3. The two costumes that your sprite can wear (click on the Costumes tab)

4. The Scripts tab

Notes:

A beginner’s guide to Scratch

10

Let’s have some fun with the cat

First, let’s give the cat something to say. We’ll start with “Hello, World”. This is

generally the first thing a computer programmer learns to do (don’t ask me why).

As you are now learning a programming language, you’d better start with

“Hello, World”, too.

Making the cat talk

To make the cat say “Hello, World”, we’re going to be working with “blocks”.

These are handy pieces of code, each containing an instruction for your sprite

to follow.

There are eight different types of block. These can be found in the top-left corner

of the Scratch GUI. They are colour-coded, so remember the colours. Find out

what they are and complete their names in the table below:

M... c...

L... S...

S... o...

P... v...

now, follow these simple steps to make your cat talk:

1 Click on the cat sprite in the Sprites List (bottom right) to make sure that it’s selected.

2 Click on the “Looks” button in the Blocks Palette to make the Looks blocks appear.

3 Click on the block labelled “say [Hello] for [2] seconds” and drag it to the Scripts tab.

4 Replace “Hello” with “Hello, World”. Double-click the block and your cat should

say: “Hello, World”.

Notes:

A beginner’s guide to Scratch

11

We have to run a program to make it work. You can do this by just double-clicking

your script, if you only have one script. But if we have more than one script,

we might want to start them at the same time. We can use a “green-flag event”

for this.

To find THe bLock for green-fLag evenTS:

1. Click on the Control button in the Blocks Palette.

2. Find the block labelled “when [picture of a green flag] clicked”.

3. Select it, then drag and drop it to the top of the script you’ve created in the

Scripts tab. Make sure it snaps into place.

You are now ready to run your first Scratch program properly. Just click on the

green flag symbol at the top-right-hand side of the Scratch window, just above the

stage, and watch the cat do its thing.

over to you

QueSTion: For how long did the cat say “Hello, World”? _____ seconds

TaSk: See if you can change the block to make the cat say “Hello, World” for

5 seconds.

Notes:

A beginner’s guide to Scratch

12

changing the way the sprite looks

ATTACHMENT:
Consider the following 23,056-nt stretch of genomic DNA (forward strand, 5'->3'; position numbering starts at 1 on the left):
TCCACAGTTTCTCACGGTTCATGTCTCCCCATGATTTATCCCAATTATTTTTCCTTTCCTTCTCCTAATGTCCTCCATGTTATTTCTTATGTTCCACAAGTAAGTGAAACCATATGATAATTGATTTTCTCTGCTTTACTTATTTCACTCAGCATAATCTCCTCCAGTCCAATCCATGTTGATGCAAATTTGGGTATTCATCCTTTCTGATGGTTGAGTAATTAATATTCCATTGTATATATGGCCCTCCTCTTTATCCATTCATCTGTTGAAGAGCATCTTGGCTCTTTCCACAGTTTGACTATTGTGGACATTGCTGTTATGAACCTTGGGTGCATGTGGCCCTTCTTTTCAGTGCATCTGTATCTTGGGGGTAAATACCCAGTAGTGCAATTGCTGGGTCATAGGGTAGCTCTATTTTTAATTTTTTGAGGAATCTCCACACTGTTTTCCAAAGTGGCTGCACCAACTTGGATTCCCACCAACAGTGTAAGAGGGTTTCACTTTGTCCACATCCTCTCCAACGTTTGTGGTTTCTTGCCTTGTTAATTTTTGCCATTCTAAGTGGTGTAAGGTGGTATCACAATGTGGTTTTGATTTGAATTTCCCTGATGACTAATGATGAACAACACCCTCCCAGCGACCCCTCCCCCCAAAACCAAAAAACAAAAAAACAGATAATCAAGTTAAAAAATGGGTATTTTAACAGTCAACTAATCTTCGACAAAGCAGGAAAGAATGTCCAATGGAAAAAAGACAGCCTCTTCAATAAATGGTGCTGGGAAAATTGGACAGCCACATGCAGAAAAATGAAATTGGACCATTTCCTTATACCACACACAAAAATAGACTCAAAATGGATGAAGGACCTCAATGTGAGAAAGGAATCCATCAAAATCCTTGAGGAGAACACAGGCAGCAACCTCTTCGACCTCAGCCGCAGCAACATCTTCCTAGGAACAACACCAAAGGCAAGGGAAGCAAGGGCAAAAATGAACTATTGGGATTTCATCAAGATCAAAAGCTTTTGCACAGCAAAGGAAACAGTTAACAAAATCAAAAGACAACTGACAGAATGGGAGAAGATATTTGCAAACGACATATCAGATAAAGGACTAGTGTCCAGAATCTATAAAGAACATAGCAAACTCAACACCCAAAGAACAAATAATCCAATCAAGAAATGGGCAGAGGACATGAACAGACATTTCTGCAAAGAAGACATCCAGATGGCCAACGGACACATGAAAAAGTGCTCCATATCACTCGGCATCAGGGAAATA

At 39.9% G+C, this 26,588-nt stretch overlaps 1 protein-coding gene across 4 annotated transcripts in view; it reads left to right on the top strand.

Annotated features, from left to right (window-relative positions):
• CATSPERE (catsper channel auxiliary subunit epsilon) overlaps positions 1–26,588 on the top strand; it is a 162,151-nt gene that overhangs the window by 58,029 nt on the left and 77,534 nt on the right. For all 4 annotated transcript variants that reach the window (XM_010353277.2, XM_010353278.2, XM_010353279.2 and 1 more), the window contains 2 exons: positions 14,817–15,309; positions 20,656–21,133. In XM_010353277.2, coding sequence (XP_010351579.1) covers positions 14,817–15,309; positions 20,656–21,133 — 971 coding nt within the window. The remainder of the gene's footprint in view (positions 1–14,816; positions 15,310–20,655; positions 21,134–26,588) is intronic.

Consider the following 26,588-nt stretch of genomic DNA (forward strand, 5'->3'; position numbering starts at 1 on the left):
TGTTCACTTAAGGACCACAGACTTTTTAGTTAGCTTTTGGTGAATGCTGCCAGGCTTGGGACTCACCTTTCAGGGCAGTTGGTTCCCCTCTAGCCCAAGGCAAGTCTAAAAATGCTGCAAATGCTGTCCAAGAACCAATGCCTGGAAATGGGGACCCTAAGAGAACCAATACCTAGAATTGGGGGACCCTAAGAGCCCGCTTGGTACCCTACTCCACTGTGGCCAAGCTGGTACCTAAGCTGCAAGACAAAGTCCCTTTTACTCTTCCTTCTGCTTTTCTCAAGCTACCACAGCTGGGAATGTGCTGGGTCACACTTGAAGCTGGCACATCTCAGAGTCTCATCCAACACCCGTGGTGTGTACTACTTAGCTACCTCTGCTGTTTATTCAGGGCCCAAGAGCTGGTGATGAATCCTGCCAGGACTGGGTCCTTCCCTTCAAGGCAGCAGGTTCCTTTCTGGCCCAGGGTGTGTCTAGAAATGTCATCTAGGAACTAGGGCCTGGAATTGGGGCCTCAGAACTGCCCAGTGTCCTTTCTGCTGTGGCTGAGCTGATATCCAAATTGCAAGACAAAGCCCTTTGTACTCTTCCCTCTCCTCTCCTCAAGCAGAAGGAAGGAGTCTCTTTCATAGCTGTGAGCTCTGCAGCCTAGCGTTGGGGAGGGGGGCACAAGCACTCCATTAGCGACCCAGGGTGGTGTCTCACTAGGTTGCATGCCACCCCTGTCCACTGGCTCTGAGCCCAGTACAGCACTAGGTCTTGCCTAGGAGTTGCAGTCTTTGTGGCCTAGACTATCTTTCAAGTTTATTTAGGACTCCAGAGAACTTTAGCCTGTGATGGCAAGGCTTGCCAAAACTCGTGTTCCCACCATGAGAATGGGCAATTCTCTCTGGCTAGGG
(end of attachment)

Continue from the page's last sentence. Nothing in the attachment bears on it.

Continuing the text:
1 Click on your sprite to select it. In the Scripts area, click on the Costumes tab.

2 We are going to make a third costume for the cat, so click on Copy. A new cat costume

should appear.

3 Select “costume3” and click on Edit. This will open the Paint Editor. Experiment with all the

buttons and tools to find out

what they do.

4 Once you feel at home, draw some clothes on the costume and click on OK. I gave my

sprite a toga to make it look

like a Roman Emperor.

5 Next, select the Scripts tab, click on the Looks button and select the “switch to

costume [ ]” block.

6 Drag it under the Scripts tab and use the drop-down menu to select “costume3”. Double-click

on this block and the cat will

change his costume.

Now you have two blocks under the Scripts tab, one to say “Hello, World” and one

for switching the costume. You can put them together by moving one so that it is

just above or below the other. If a white line appears, the two blocks will snap

together. Two or more blocks stuck together make a “script”.

Notes:

that cat’s right: he looks like he’s lost

in a snow storm. We need to give him a stage on

which to perform.

over to you

QueSTion: Now that we have a script with two blocks, what happens when you

double-click it?

TaSk: See if you can arrange three blocks to make the cat change to his toga

costume, say “Hello, World”, then change back to its normal costume.

A beginner’s guide to Scratch

13

The stage

It’s time to give that cat a stage. We could be lazy and just import a picture to use as

a background, but let’s say that we’re feeling energetic and want to draw our own.

3 Alternatively, you can import a ready-made background. Select Stage, then Backgrounds and then click on the Import button.

4 Have a look at all the available backgrounds before you pick the one that you want. We chose “roman_stage”. Select the background by clicking

on it with your mouse, then click on OK.

1 Click on the stage in the Sprite List (bottom-right of the screen). Now click on the Backgrounds tab for the stage and click on the Edit button.

2 As before, the Paint Editor will open. Draw a stage for your sprite. When you have finished, click on OK. You can make further changes at any time by clicking

on Edit.

Notes:

A beginner’s guide to Scratch

14

Tip...

Use a name that

will help you to

find the project

again. Always use

an _ (underscore)

between words in

filenames – don’t

leave an empty

space.

Notes: Saving your work

This is a good time to save your project. You would be wise to do this every 10

minutes or so, then you can be sure that you won’t lose any of your hard work.

When working on a big project, save it in two places, then you have a backup.

To save your project, click File, then Save – the Save Project window will open.

By default, it will save your work to the Scratch Projects folder. This is a sensible

place to store your work, so type in a new filename, at the bottom. I’ve called mine

“roman_play”, so pick a different file name for your project or you will save yours

over mine! Click on OK to save.

Wow! That is a lot for the first lesson. Have a play with Scratch – experiment with

different blocks of code to find out what they do. Then come back when you have

had a good rest and try Lesson 2.

A beginner’s guide to Scratch

15

Lesson 1.2: Moving sprites

Learning objecTive: In this exercise, you will learn how to move sprites

around the Scratch screen in a controlled way and how to tell a joke.

reSourceS: The sprite “roman_cat” and the background “roman_stage”.

The cat is feeling a bit lonely, so we’d better create some characters for it to play

with. You can either paint your own sprites or import sprites from the Scratch

Costumes folder. Use the New Sprites buttons to do this.

On the right-hand side of the program, just below the stage and above the Sprite